AbstractThe Constitution of Bolivia (2009) defines the country as a ‘Plurinational […] State’ founded on ‘juridical […] pluralism’ (Constitution of Bolivia, 2009, Art. 1). This means that Bolivia is administratively subdivided into rural areas (or indigenous communities) and cities, which are drawn together to form the State of Bolivia. The constitution recognises the legal autonomy of indigenous communities when it comes to responding to, for example, less serious criminal behaviour committed within their legal territories. This is not replicated in the cities, where the civil law based system of justice takes effect.
This research provides a qualitative analysis of indigenous justice and legal pluralism in Bolivia with two main objectives. First, it focuses on the study of an aymara indigenous community in the department of La Paz. Given the dearth of existing research on indigenous justice both in Bolivia and Latin America, this study provides much needed data. It examines local mechanisms and standards of conflict resolution, and reveals the interrelations between these and Western practices of restorative justice. This evidences the strengths and weaknesses of both practices, suggests how they may be enriched, and might lead to a new understanding of restorative justice. In particular, data collected for this thesis demonstrates that there is very little if anything in common between indigenous and restorative justice; these are profoundly different and should be assessed separately. Second, international literature on legal pluralism in Bolivia is limited to the analysis of its constitution and does not examine the way in which legal pluralism plays out in the country. The present study covers this gap in knowledge by describing the current forms of the relationships between the indigenous and the civil law based system of justice in the country. This allows to understand whether legal pluralism in Bolivia genuinely respects indigenous justice or whether it largely implements centralised rule of law standards.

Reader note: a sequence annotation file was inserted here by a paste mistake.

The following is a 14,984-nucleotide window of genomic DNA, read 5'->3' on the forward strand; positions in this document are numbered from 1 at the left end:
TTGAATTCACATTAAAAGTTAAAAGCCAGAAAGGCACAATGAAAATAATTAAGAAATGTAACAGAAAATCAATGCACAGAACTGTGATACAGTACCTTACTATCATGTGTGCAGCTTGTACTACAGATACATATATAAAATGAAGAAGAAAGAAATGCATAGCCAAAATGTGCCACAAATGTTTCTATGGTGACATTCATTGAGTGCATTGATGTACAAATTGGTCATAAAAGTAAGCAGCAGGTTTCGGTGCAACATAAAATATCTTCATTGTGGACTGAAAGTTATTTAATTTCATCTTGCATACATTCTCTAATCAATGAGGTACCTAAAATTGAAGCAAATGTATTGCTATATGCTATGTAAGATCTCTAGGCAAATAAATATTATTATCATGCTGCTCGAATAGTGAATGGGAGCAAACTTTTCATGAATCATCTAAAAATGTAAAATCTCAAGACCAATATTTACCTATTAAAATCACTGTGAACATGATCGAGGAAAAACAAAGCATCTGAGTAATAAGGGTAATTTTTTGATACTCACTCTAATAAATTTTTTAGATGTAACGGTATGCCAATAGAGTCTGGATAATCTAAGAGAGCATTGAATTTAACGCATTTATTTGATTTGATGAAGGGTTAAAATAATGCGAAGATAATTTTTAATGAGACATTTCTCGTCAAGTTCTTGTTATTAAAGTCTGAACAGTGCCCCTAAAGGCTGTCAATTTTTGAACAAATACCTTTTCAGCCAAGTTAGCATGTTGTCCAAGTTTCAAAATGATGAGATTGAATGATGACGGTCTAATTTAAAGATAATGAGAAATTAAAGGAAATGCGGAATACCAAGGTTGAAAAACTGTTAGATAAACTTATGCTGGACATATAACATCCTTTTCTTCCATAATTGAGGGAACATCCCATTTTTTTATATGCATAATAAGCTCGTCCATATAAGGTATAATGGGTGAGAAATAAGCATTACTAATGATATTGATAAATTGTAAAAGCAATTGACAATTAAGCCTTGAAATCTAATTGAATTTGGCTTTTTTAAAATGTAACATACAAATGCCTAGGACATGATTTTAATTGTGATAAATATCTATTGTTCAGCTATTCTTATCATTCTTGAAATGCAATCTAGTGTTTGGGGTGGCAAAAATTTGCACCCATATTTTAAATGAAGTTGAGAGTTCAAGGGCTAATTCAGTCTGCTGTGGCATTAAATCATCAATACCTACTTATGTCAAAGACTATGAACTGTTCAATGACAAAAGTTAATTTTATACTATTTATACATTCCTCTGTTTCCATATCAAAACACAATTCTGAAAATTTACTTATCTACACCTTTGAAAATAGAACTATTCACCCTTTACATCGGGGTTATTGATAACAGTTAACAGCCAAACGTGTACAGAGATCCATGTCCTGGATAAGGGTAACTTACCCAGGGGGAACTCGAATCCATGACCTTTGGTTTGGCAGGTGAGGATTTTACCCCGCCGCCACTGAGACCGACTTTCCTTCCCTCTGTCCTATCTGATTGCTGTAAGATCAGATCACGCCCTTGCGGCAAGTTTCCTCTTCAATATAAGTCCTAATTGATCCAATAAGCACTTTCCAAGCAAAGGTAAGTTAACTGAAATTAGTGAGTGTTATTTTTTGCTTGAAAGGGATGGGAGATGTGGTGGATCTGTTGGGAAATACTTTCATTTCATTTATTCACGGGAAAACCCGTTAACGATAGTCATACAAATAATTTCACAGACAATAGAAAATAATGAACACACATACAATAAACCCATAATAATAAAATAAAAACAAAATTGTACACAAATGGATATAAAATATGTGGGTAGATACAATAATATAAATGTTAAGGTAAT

To achieve its objectives, this research involves a qualitative multi-method approach. Half of it was conducted in La Paz to concentrate on the study of indigenous justice and legal pluralism, while another half in Lagarate, an aymara indigenous community, where a focused ethnography was carried out. Findings from the present study make an important contribution to the literature on indigenous justice, restorative justice, and legal pluralism. In addition, they
might have implications for the practice of restorative justice in Western society and the implementation of the policy of legal pluralism in Bolivia.
|Date of Award
|Kate Williams (Supervisor) & Ali Wardak (Supervisor)